East African Smoke Free Program
WellShare International’s East African Smoke-Free Program, funded by the Tobacco-Free Communities (TFC) Grant at the Minnesota Department of Health (MDH), aims to reduce the harm caused by tobacco and secondhand smoke on the Somali and East African populations of Minneapolis-St. Paul. The program’s objectives are to: 1). Complete a community-based assessment to strengthen Minnesota’s Somali and East African community capacity and involvement around tobacco control through community engagement and a community advisory committee; 2). Provide innovative community awareness and health education activities at community events with a focus on the importance of decreasing tobacco use, prevalence, harm, and secondhand smoke exposure; 3). Increase the number of Somali and East African community members in Minneapolis-St. Paul that are protected by commercial tobacco- and smoke-free indoor and outdoor policies; and 4). Increase culturally appropriate referrals for Somali and East African community members to cessation services and develop plans for integrating cultural support into existing community services, programs, and networks.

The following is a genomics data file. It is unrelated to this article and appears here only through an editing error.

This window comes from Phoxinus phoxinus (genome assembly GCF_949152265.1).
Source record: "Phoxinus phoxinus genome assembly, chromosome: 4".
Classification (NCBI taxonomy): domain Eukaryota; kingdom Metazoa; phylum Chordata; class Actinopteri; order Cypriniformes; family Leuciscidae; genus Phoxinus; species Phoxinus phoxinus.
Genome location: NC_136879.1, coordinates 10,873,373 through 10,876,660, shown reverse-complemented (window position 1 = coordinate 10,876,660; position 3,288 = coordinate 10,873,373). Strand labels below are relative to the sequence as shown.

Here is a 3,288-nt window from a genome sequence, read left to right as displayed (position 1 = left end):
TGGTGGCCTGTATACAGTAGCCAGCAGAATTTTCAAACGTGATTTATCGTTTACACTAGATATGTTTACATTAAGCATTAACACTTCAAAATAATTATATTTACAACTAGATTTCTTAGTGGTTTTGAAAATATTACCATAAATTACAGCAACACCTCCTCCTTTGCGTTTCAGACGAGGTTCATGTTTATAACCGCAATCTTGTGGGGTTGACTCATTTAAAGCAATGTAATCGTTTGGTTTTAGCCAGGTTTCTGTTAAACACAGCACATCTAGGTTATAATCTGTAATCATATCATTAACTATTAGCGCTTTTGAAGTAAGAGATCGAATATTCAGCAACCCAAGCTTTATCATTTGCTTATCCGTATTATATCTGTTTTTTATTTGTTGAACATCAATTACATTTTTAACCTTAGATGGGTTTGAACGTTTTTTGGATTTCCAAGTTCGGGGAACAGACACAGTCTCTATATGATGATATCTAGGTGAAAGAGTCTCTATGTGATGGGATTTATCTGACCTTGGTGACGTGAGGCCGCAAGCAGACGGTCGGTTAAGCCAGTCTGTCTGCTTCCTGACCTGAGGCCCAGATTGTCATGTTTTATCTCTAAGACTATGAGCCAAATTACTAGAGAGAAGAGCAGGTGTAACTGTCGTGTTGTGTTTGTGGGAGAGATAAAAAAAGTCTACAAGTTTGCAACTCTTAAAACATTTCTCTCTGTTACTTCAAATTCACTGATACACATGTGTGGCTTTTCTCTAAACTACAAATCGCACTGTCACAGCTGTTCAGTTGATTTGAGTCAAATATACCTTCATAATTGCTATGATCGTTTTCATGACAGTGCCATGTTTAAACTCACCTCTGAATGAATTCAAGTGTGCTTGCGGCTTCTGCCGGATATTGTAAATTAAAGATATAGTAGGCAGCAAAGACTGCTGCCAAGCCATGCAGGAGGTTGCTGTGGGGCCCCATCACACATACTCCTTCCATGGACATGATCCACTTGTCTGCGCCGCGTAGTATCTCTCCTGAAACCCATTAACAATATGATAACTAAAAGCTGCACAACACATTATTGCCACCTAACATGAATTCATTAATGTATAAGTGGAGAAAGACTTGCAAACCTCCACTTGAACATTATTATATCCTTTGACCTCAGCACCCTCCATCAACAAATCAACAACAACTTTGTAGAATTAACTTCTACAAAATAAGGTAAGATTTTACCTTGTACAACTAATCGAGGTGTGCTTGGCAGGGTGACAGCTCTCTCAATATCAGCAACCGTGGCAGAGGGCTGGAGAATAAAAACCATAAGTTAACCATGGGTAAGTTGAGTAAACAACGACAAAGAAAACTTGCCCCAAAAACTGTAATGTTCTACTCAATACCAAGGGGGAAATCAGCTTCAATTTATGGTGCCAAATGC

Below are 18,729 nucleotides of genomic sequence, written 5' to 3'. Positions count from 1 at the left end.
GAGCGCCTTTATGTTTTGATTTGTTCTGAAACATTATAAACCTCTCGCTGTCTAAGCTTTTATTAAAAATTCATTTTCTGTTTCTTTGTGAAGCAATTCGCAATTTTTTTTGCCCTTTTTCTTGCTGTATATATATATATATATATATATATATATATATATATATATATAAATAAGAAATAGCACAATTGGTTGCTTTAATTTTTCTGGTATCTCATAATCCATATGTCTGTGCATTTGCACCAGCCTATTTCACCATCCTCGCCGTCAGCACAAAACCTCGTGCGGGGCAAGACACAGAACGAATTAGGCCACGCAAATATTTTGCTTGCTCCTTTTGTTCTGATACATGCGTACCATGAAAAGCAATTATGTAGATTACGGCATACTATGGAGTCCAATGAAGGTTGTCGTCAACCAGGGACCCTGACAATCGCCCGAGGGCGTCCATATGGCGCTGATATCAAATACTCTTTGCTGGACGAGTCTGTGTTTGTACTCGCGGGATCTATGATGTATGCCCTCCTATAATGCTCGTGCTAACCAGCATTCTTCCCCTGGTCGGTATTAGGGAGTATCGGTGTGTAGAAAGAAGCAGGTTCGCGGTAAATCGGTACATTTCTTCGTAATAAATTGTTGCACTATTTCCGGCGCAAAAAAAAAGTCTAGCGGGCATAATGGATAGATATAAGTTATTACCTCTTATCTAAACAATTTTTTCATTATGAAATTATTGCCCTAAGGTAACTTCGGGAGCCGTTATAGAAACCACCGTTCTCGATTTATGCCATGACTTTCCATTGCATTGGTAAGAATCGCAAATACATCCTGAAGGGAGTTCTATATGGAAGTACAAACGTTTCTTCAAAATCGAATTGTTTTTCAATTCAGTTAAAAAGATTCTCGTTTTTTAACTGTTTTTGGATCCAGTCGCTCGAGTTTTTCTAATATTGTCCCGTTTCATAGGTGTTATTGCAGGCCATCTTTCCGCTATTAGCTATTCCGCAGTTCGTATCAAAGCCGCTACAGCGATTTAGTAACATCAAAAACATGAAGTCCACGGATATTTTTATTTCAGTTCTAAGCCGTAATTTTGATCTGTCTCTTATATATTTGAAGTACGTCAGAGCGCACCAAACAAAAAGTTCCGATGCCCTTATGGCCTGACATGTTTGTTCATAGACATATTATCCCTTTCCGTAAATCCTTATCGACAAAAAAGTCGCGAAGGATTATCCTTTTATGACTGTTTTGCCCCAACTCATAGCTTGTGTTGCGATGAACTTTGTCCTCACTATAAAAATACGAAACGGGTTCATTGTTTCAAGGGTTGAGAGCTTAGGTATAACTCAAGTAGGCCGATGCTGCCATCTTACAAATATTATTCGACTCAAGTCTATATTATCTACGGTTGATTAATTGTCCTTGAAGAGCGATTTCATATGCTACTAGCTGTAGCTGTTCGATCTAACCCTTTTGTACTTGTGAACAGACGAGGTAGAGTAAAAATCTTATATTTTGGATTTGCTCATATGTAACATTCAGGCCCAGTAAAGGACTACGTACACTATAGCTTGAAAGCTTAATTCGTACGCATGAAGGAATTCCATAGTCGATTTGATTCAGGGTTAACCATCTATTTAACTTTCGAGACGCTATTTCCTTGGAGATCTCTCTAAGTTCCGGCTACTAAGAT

The East African Smoke-Free Program has been in operation since February 01, 2013. Due to its successful progress toward project objectives, it was approved for a 9-month extension and additional funding until October 31, 2016. After a new round of competitive grant applications, the project was again approved for a five-year cycle, ending October 31, 2021. The program has directly reached more than 13,000 Somali- and East African-community residents and indirectly reached more than 80,000 through innovative community outreach activities since 2013. The Program reached 4,622 individuals in 2016 through 61 outreach activities. An active Facebook and Twitter presence with over 300 followers, resulted in 86 distinct tobacco and smoke-free policy messages with a reach of over 3,691 on Facebook and 7,788 on Twitter. The East African Smoke Free Program team has also worked with religious leaders, business owners, and event managers to explore and adopt smoke free policies at various institutions, businesses, and events.
The Program has provided, and continues to provide, tobacco-specific and interactive education directly to middle school and high school youth through Metro School College Prep (a Somali Charter School) and The Young Achievers (TYA) after-school program. Over the first four years of the East African Smoke-Free Program, 195 youth were educated about the harms of tobacco and secondhand smoke. There were a total of 20 Youth Tobacco Advocates (15 youth from Young Achievers and 5 from Metro Schools) who graduated from the program.
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